Campus News

Bethel Planning Modified Graduation Ceremonies

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MISHAWAKA – It’s no surprise to anyone that COVID-19 has disrupted the lives of just about everyone on the planet, some more severely than others. Laborers have suffered from lack of income, medical professionals have been working practically non-stop to help the sick and students have had to grin and bear a complete restructuring of the educational process on the fly. Amid this mess, no one can be blamed for asking for a little normalcy or tradition. 

That is why the graduation ceremony for the Class of 2021 is so important. Naturally, there have been several adjustments to keep the event safe for all involved, but the organizers have done their absolute best to ensure that the students and their families get to enjoy their special day. 

For starters, the date of the graduation ceremony is still May 1. There will be an earlier ceremony for adult and graduate students at 10:30 a.m., with the rest of the students having their graduation at 5 p.m. the same day. Between the two ceremonies, the gym will be thoroughly cleaned, reducing the risk of contact tracing. The number of tickets allowing students to invite those they would like at the ceremony has been reduced from eight per student to two per student. Each “family group” must have six feet between them, and there will be no faculty at the actual ceremony.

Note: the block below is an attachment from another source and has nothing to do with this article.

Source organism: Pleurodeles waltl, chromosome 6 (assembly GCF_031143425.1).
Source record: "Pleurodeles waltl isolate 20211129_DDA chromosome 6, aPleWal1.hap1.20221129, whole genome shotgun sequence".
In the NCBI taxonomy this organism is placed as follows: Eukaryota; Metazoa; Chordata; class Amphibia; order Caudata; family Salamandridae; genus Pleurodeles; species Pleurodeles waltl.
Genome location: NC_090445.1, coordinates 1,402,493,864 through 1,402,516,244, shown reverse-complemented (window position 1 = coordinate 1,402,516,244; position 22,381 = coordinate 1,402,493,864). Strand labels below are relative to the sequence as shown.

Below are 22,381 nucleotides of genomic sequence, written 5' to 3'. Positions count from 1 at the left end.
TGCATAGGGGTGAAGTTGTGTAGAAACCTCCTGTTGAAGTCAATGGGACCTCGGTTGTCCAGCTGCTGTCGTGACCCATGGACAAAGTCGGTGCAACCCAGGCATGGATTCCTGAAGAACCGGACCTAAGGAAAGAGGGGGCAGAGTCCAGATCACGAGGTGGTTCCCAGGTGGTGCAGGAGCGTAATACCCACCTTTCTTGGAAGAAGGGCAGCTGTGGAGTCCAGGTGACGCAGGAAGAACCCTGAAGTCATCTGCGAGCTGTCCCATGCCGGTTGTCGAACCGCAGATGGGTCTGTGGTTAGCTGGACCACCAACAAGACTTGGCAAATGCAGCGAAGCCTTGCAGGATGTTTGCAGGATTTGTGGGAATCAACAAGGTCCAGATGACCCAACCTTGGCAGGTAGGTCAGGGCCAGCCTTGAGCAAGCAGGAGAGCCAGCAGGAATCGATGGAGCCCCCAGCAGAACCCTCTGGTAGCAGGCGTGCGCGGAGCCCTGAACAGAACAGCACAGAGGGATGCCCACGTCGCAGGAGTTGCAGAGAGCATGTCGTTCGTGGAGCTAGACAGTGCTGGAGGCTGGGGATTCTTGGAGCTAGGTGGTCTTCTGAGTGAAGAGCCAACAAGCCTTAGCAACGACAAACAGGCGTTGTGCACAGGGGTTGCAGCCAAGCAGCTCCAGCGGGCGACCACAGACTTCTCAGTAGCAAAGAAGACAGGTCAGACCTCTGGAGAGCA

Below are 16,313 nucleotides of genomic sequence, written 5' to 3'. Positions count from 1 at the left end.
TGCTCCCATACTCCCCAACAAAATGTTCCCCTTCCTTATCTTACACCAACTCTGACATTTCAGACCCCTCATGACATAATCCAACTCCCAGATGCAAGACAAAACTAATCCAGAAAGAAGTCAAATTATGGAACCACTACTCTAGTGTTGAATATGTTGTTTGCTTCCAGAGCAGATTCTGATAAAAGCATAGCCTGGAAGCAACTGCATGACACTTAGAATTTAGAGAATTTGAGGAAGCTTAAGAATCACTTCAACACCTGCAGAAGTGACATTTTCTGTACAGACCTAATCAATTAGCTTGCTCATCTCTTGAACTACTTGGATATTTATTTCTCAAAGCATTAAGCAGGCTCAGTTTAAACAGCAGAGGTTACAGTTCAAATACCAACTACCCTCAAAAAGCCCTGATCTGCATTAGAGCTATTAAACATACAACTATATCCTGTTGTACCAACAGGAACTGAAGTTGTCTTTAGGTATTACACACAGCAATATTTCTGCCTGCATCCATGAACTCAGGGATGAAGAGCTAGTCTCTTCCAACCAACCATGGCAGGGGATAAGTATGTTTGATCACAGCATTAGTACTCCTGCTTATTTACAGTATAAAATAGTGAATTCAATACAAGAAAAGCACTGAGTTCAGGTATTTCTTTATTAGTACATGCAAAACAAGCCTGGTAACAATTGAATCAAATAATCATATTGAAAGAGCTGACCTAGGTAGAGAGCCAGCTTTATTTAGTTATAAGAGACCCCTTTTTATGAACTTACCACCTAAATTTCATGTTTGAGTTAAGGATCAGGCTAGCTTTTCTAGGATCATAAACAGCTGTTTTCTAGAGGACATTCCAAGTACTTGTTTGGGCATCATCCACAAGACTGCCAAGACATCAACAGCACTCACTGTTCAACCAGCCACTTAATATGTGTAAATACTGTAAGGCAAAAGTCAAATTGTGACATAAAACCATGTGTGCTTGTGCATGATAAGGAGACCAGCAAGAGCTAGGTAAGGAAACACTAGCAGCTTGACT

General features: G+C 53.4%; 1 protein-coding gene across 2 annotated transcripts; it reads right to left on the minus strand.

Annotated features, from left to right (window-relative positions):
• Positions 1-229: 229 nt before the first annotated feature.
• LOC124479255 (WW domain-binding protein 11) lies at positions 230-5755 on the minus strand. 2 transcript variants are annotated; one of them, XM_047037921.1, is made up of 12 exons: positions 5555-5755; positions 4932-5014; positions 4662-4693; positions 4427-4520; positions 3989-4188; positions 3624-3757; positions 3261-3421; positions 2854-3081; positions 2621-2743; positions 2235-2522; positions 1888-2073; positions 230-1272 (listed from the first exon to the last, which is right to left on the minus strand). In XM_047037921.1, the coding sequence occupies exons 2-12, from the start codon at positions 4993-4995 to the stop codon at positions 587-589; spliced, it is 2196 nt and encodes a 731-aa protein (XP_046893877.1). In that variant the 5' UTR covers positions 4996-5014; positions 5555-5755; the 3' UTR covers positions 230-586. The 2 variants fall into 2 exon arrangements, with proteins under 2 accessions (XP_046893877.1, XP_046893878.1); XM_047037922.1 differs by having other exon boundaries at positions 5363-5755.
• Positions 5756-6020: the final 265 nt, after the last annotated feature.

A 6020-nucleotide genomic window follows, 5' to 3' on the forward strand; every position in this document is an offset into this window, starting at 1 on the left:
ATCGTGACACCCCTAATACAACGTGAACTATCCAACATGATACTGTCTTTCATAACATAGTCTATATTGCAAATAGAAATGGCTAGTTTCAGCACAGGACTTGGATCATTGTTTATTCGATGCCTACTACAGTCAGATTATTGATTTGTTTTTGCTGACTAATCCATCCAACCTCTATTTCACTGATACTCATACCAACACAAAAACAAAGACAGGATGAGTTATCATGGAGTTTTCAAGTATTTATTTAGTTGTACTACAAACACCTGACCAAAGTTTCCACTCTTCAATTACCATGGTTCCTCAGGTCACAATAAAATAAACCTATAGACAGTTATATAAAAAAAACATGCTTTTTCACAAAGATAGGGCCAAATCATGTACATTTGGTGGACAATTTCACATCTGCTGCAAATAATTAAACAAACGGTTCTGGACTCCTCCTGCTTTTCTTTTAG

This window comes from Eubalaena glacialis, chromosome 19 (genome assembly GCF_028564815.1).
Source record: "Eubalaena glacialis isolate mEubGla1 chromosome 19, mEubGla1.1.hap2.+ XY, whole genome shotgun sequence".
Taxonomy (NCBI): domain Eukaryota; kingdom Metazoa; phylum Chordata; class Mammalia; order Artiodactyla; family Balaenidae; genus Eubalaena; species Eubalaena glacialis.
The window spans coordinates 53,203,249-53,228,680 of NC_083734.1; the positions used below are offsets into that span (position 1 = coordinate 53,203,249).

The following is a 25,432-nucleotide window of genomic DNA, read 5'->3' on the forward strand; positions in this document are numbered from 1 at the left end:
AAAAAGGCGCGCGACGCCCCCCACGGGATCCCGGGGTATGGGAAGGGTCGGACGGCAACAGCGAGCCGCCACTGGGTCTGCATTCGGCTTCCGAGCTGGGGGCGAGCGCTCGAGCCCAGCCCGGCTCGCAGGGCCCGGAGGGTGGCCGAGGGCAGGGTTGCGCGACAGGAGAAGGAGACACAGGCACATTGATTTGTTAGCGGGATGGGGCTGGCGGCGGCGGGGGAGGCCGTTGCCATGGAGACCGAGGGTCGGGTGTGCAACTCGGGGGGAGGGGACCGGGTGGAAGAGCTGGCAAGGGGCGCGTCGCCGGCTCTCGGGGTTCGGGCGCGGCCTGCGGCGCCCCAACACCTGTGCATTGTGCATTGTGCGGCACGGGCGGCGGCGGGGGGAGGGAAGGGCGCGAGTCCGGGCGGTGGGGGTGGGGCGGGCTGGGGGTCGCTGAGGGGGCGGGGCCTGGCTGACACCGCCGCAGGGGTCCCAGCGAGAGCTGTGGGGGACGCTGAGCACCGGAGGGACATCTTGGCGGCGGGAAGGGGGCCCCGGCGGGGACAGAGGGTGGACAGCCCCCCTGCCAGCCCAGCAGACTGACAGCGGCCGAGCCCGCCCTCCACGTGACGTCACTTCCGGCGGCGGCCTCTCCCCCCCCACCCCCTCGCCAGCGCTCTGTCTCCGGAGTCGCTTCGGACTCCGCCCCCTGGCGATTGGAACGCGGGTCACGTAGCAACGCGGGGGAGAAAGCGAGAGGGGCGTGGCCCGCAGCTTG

On the evening of April 30, there will be a ceremony for the Class of 2020, since they were unable to have a ceremony last year. Scheduling for this event will look similar: walking, the same graduation speech, and as much social distancing as possible. 

There will be a rehearsal of the event in the Everest-Rohrer Auditorium an hour before the real deal, and the graduates will leave from there and walk the campus. In case of rain, the rehearsal will take place in the Goodman gym, and the students will have to forego walking. 

After all the festivities in the gym, students will be able to spread out across campus to see their professors. The different degrees will have stations set up all over with flags to denote which is which. This will allow the students and their families to congregate and talk with the professors outside, further decreasing the risk of spreading COVID-19. Unfortunately, in the case of rain, this part of the ceremony might not happen, as there would be no other way to keep it socially distanced. 

“The main thing is, we want to celebrate in honor of the graduates in the best way that we can with the restrictions that we have,” Registrar Jeanne Fox said. “We know this is important to them and we want to celebrate.”  

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